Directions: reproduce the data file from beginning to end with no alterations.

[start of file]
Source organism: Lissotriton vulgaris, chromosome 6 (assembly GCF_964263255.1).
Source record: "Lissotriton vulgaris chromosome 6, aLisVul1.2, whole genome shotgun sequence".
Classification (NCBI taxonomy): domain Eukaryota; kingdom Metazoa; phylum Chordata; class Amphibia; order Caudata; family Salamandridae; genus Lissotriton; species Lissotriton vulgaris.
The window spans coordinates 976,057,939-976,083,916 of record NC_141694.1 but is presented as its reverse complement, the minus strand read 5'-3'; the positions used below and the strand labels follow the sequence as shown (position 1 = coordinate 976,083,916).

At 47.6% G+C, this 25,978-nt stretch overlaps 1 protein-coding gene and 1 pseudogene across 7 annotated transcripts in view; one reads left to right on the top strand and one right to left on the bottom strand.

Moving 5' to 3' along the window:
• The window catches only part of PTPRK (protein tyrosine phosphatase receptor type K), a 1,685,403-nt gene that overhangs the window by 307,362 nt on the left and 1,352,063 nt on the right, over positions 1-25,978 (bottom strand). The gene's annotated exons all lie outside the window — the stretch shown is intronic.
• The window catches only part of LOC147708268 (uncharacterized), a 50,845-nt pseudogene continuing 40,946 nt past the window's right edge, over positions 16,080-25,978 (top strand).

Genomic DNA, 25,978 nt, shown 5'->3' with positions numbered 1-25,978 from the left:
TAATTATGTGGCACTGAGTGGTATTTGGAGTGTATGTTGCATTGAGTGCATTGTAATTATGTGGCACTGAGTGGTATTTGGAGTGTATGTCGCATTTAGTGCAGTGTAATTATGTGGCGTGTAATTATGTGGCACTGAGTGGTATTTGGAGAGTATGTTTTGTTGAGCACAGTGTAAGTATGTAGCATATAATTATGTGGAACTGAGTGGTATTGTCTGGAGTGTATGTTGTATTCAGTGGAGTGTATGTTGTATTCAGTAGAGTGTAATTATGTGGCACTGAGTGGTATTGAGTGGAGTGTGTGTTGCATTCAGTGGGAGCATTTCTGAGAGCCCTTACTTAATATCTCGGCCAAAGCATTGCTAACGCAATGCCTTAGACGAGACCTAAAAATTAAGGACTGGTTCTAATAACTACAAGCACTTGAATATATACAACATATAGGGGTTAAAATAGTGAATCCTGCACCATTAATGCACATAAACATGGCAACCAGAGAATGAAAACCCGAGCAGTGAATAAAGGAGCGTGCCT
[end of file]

Source organism: Lissotriton vulgaris, chromosome 6 (assembly GCF_964263255.1).
Source record: "Lissotriton vulgaris chromosome 6, aLisVul1.2, whole genome shotgun sequence".
Classification (NCBI taxonomy): domain Eukaryota; kingdom Metazoa; phylum Chordata; class Amphibia; order Caudata; family Salamandridae; genus Lissotriton; species Lissotriton vulgaris.
The window spans coordinates 976,057,939-976,083,916 of record NC_141694.1 but is presented as its reverse complement, the minus strand read 5'-3'; the positions used below and the strand labels follow the sequence as shown (position 1 = coordinate 976,083,916).

At 47.6% G+C, this 25,978-nt stretch overlaps 1 protein-coding gene and 1 pseudogene across 7 annotated transcripts in view; one reads left to right on the top strand and one right to left on the bottom strand.

Moving 5' to 3' along the window:
• The window catches only part of PTPRK (protein tyrosine phosphatase receptor type K), a 1,685,403-nt gene that overhangs the window by 307,362 nt on the left and 1,352,063 nt on the right, over positions 1-25,978 (bottom strand). The gene's annotated exons all lie outside the window — the stretch shown is intronic.
• The window catches only part of LOC147708268 (uncharacterized), a 50,845-nt pseudogene continuing 40,946 nt past the window's right edge, over positions 16,080-25,978 (top strand).

Genomic DNA, 25,978 nt, shown 5'->3' with positions numbered 1-25,978 from the left:
TAATTATGTGGCACTGAGTGGTATTTGGAGTGTATGTTGCATTGAGTGCATTGTAATTATGTGGCACTGAGTGGTATTTGGAGTGTATGTCGCATTTAGTGCAGTGTAATTATGTGGCGTGTAATTATGTGGCACTGAGTGGTATTTGGAGAGTATGTTTTGTTGAGCACAGTGTAAGTATGTAGCATATAATTATGTGGAACTGAGTGGTATTGTCTGGAGTGTATGTTGTATTCAGTGGAGTGTATGTTGTATTCAGTAGAGTGTAATTATGTGGCACTGAGTGGTATTGAGTGGAGTGTGTGTTGCATTCAGTGGGAGCATTTCTGAGAGCCCTTACTTAATATCTCGGCCAAAGCATTGCTAACGCAATGCCTTAGACGAGACCTAAAAATTAAGGACTGGTTCTAATAACTACAAGCACTTGAATATATACAACATATAGGGGTTAAAATAGTGAATCCTGCACCATTAATGCACATAAACATGGCAACCAGAGAATGAAAACCCGAGCAGTGAATAAAGGAGCGTGCCT